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Things I Won't Work With

Things I Won’t Work With: Polyazides

The azide group (three nitrogens bonded together in a row, for the non-chemists in the crowd) has several personalities. Unfortunately, most of them are hostile. Azide anion, as you find in sodium azide, is pretty toxic. It shuts down several important enzymes, and it’s often used in biology labs as a general metabolic poison.
Covalent azides are a different sort of beast. Having something directly bonded to the group stops it from being an enzyme-killer, for the most part, but you have a new problem to worry about: explosiveness. In general, reasonably high molecular weight azides are OK to handle (e.g., the early anti-HIV drug azidothymidine). I’ve made some of that sort, since azide displacement is a classic (and useful) way to get a nitrogen into your molecule. But the smaller ones aren’t worth the risk.
That’s because the higher the percentage of nitrogens in the formula, the more you have to worry. Thermodynamically, nitrogens bonded to each other are always regarded as guilty until proven innocent – there’s always the fear that they’re going to find a way to throw off their civilized clothes and revert to wild nitrogen gas. That’s a hugely stable compound. If your structure goes that route, all that extra bonding energy it used to have ends up diverted into flying shrapnel and loud noises.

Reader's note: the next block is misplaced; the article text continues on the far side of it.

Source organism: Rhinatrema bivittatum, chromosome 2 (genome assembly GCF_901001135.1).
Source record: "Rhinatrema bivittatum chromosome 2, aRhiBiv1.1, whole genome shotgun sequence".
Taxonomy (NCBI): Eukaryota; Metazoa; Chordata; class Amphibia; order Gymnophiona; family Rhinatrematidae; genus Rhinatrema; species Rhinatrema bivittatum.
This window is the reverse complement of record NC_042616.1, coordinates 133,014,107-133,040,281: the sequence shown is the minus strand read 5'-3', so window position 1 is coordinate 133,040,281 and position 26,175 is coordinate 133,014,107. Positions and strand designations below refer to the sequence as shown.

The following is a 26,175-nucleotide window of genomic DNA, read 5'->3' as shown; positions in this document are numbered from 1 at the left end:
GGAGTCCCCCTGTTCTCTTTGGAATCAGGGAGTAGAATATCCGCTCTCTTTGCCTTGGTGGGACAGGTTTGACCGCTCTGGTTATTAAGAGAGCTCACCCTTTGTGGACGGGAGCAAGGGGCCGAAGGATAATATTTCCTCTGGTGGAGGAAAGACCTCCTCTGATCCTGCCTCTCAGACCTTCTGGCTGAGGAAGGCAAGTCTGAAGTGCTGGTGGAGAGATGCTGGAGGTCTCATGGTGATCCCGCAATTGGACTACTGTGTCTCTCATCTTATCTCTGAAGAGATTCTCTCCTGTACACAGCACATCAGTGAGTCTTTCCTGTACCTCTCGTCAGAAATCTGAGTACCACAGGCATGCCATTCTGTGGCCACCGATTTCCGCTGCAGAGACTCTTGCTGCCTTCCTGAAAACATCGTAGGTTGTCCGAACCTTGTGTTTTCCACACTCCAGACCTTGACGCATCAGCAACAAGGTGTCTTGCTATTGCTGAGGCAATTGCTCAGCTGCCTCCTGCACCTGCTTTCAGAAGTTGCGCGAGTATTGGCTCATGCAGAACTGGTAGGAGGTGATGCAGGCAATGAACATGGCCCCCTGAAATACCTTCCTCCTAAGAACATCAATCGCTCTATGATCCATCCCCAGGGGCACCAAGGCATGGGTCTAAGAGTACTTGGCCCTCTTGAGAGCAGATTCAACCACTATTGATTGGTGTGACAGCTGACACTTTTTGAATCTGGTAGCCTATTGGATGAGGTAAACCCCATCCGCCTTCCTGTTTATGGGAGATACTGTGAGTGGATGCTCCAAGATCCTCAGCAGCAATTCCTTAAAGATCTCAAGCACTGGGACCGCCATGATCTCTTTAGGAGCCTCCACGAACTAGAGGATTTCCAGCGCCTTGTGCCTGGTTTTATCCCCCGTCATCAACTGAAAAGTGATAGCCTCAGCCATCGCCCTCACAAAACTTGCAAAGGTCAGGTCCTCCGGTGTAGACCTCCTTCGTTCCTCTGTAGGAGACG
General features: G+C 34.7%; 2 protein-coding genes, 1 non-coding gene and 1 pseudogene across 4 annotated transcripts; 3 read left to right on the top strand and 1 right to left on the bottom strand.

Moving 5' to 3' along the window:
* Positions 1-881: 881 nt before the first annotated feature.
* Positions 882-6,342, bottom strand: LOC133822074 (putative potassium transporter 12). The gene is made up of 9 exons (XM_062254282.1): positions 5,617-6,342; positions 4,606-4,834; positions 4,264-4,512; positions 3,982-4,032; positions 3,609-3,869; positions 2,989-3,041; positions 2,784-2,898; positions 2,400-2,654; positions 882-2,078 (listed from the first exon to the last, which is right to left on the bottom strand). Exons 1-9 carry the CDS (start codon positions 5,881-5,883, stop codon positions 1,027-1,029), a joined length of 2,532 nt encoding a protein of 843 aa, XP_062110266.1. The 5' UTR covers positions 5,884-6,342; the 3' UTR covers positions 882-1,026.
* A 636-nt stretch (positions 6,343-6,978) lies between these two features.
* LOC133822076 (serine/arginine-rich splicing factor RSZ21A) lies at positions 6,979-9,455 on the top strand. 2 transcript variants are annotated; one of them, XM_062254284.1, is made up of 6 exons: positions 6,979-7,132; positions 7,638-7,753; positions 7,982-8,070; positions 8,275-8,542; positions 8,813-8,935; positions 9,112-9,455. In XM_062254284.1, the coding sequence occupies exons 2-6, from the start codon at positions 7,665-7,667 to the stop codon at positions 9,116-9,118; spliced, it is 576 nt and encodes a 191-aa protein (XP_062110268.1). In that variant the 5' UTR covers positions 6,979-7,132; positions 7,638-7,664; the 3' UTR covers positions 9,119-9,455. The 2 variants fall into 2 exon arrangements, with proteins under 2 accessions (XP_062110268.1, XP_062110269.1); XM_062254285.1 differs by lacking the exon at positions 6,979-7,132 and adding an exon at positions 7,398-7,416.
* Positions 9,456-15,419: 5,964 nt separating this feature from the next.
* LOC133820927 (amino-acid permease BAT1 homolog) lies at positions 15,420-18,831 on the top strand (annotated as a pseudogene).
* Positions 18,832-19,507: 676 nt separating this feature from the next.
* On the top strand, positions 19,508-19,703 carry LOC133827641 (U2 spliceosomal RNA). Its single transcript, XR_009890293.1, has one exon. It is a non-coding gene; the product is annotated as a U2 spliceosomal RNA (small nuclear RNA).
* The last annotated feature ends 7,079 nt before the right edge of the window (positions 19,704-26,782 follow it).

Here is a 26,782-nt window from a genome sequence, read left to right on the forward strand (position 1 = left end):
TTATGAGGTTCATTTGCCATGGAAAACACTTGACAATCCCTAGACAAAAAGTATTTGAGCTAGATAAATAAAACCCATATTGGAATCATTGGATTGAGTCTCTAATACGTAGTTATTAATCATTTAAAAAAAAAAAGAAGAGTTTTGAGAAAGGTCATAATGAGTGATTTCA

A few years ago I saw some Israeli escape artists has prepared triazidomethane, which I wouldn’t touch with somebody else’s ten-foot titanium pole. One carbon, one hydrogen, and nine nitrogens – look at the time! Gotta run! But there’s always worse. Just today I was reading a soon-to-be-published paper in Angewandte Chemiefrom some daredevils at USC. They’ve prepared titanium tetraazide, of all things. One titanium and twelve nitrogens: whoa! Podiatrist appointment! See you later!
You can isolate the stuff, it seems, as long as you handle it properly. It turns out that brutal treatments like, say, touching it with a spatula, or cooling down a vial of it in liquid nitrogen – you know, rough handling – make it detonate violently. I think that staring hard at it is OK, though. The authors recommend using everything you have for protection if you’re zany enough to follow their lead: goggles, blast shield, face shield, leather suit (!) and ear plugs. Those last two suggestions are unique in my experience, and quite. . .evocative of what you have to look foward to with these compounds. (We don’t have any leather suits around where I work, although I’m sure I’d look dashing in one.)
Some of the folks on the paper have a joint appointment with an Air Force missile propulsion research lab. They’ve found a home. Me, I’ll be way over here.

7 comments on “Things I Won’t Work With: Polyazides”

  1. I had a co-worker who once claimed to prepare the tetra-azide derivative of erythritol. Apparently, other chemists were never able to prepare it (it was always a different color each time) and he made it and it was crystal clear.